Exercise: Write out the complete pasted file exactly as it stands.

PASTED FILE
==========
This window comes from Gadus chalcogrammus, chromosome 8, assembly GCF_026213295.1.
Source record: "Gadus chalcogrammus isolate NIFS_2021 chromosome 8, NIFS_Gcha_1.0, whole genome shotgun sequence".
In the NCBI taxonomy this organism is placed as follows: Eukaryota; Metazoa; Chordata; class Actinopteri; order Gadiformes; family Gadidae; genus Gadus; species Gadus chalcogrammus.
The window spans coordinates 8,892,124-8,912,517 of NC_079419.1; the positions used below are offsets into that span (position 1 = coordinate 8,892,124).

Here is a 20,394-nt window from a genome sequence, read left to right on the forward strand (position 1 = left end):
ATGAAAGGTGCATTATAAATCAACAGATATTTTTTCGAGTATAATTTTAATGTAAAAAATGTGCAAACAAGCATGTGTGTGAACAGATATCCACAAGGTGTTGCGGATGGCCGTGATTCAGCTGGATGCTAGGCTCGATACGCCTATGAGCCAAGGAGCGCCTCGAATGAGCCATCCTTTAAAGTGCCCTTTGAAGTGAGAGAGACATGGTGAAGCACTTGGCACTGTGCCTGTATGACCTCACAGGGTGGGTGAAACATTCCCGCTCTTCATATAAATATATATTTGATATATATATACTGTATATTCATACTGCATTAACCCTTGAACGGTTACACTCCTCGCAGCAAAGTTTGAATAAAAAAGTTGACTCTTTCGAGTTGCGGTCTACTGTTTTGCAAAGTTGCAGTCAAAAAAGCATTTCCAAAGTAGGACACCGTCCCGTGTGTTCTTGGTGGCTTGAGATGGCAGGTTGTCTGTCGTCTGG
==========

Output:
This window comes from Gadus chalcogrammus, chromosome 8, assembly GCF_026213295.1.
Source record: "Gadus chalcogrammus isolate NIFS_2021 chromosome 8, NIFS_Gcha_1.0, whole genome shotgun sequence".
In the NCBI taxonomy this organism is placed as follows: Eukaryota; Metazoa; Chordata; class Actinopteri; order Gadiformes; family Gadidae; genus Gadus; species Gadus chalcogrammus.
The window spans coordinates 8,892,124-8,912,517 of NC_079419.1; the positions used below are offsets into that span (position 1 = coordinate 8,892,124).

Here is a 20,394-nt window from a genome sequence, read left to right on the forward strand (position 1 = left end):
ATGAAAGGTGCATTATAAATCAACAGATATTTTTTCGAGTATAATTTTAATGTAAAAAATGTGCAAACAAGCATGTGTGTGAACAGATATCCACAAGGTGTTGCGGATGGCCGTGATTCAGCTGGATGCTAGGCTCGATACGCCTATGAGCCAAGGAGCGCCTCGAATGAGCCATCCTTTAAAGTGCCCTTTGAAGTGAGAGAGACATGGTGAAGCACTTGGCACTGTGCCTGTATGACCTCACAGGGTGGGTGAAACATTCCCGCTCTTCATATAAATATATATTTGATATATATATACTGTATATTCATACTGCATTAACCCTTGAACGGTTACACTCCTCGCAGCAAAGTTTGAATAAAAAAGTTGACTCTTTCGAGTTGCGGTCTACTGTTTTGCAAAGTTGCAGTCAAAAAAGCATTTCCAAAGTAGGACACCGTCCCGTGTGTTCTTGGTGGCTTGAGATGGCAGGTTGTCTGTCGTCTGG